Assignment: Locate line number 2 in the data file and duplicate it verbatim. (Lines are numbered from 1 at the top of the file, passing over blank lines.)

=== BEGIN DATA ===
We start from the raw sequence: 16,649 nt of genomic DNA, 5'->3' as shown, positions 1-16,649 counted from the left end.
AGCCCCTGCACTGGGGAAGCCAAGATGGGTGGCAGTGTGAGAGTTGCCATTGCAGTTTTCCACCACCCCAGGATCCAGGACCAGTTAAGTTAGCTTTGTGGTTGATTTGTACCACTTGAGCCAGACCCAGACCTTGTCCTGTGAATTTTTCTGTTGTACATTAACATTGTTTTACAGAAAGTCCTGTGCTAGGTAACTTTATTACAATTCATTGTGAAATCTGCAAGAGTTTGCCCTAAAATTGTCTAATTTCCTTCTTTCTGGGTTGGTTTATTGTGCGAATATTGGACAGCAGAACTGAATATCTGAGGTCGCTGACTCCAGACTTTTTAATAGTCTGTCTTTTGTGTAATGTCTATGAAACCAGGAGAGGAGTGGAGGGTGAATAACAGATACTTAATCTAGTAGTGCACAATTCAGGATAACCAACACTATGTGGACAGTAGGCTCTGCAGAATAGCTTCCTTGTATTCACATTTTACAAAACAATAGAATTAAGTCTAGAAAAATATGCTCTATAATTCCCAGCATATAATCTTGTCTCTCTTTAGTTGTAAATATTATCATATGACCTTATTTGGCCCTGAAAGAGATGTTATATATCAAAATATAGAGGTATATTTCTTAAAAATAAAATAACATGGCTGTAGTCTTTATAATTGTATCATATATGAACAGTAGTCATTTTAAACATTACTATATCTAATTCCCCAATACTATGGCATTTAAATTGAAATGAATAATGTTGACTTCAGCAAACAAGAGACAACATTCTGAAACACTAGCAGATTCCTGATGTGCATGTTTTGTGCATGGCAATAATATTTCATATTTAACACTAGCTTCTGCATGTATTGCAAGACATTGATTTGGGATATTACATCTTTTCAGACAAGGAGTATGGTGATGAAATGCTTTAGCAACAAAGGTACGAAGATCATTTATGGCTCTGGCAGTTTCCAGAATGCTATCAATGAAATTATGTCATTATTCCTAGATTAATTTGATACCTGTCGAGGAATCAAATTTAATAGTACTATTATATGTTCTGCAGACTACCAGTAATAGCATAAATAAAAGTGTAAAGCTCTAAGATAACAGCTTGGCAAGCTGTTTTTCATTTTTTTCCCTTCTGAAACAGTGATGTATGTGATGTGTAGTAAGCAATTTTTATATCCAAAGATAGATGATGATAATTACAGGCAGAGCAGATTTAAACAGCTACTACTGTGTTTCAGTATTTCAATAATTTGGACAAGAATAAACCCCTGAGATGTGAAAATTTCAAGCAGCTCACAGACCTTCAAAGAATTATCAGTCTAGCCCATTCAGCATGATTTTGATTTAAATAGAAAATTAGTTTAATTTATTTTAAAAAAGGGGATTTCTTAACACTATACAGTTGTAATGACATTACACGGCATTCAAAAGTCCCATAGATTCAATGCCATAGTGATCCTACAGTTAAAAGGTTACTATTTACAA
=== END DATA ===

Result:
AGCCCCTGCACTGGGGAAGCCAAGATGGGTGGCAGTGTGAGAGTTGCCATTGCAGTTTTCCACCACCCCAGGATCCAGGACCAGTTAAGTTAGCTTTGTGGTTGATTTGTACCACTTGAGCCAGACCCAGACCTTGTCCTGTGAATTTTTCTGTTGTACATTAACATTGTTTTACAGAAAGTCCTGTGCTAGGTAACTTTATTACAATTCATTGTGAAATCTGCAAGAGTTTGCCCTAAAATTGTCTAATTTCCTTCTTTCTGGGTTGGTTTATTGTGCGAATATTGGACAGCAGAACTGAATATCTGAGGTCGCTGACTCCAGACTTTTTAATAGTCTGTCTTTTGTGTAATGTCTATGAAACCAGGAGAGGAGTGGAGGGTGAATAACAGATACTTAATCTAGTAGTGCACAATTCAGGATAACCAACACTATGTGGACAGTAGGCTCTGCAGAATAGCTTCCTTGTATTCACATTTTACAAAACAATAGAATTAAGTCTAGAAAAATATGCTCTATAATTCCCAGCATATAATCTTGTCTCTCTTTAGTTGTAAATATTATCATATGACCTTATTTGGCCCTGAAAGAGATGTTATATATCAAAATATAGAGGTATATTTCTTAAAAATAAAATAACATGGCTGTAGTCTTTATAATTGTATCATATATGAACAGTAGTCATTTTAAACATTACTATATCTAATTCCCCAATACTATGGCATTTAAATTGAAATGAATAATGTTGACTTCAGCAAACAAGAGACAACATTCTGAAACACTAGCAGATTCCTGATGTGCATGTTTTGTGCATGGCAATAATATTTCATATTTAACACTAGCTTCTGCATGTATTGCAAGACATTGATTTGGGATATTACATCTTTTCAGACAAGGAGTATGGTGATGAAATGCTTTAGCAACAAAGGTACGAAGATCATTTATGGCTCTGGCAGTTTCCAGAATGCTATCAATGAAATTATGTCATTATTCCTAGATTAATTTGATACCTGTCGAGGAATCAAATTTAATAGTACTATTATATGTTCTGCAGACTACCAGTAATAGCATAAATAAAAGTGTAAAGCTCTAAGATAACAGCTTGGCAAGCTGTTTTTCATTTTTTTCCCTTCTGAAACAGTGATGTATGTGATGTGTAGTAAGCAATTTTTATATCCAAAGATAGATGATGATAATTACAGGCAGAGCAGATTTAAACAGCTACTACTGTGTTTCAGTATTTCAATAATTTGGACAAGAATAAACCCCTGAGATGTGAAAATTTCAAGCAGCTCACAGACCTTCAAAGAATTATCAGTCTAGCCCATTCAGCATGATTTTGATTTAAATAGAAAATTAGTTTAATTTATTTTAAAAAAGGGGATTTCTTAACACTATACAGTTGTAATGACATTACACGGCATTCAAAAGTCCCATAGATTCAATGCCATAGTGATCCTACAGTTAAAAGGTTACTATTTACAA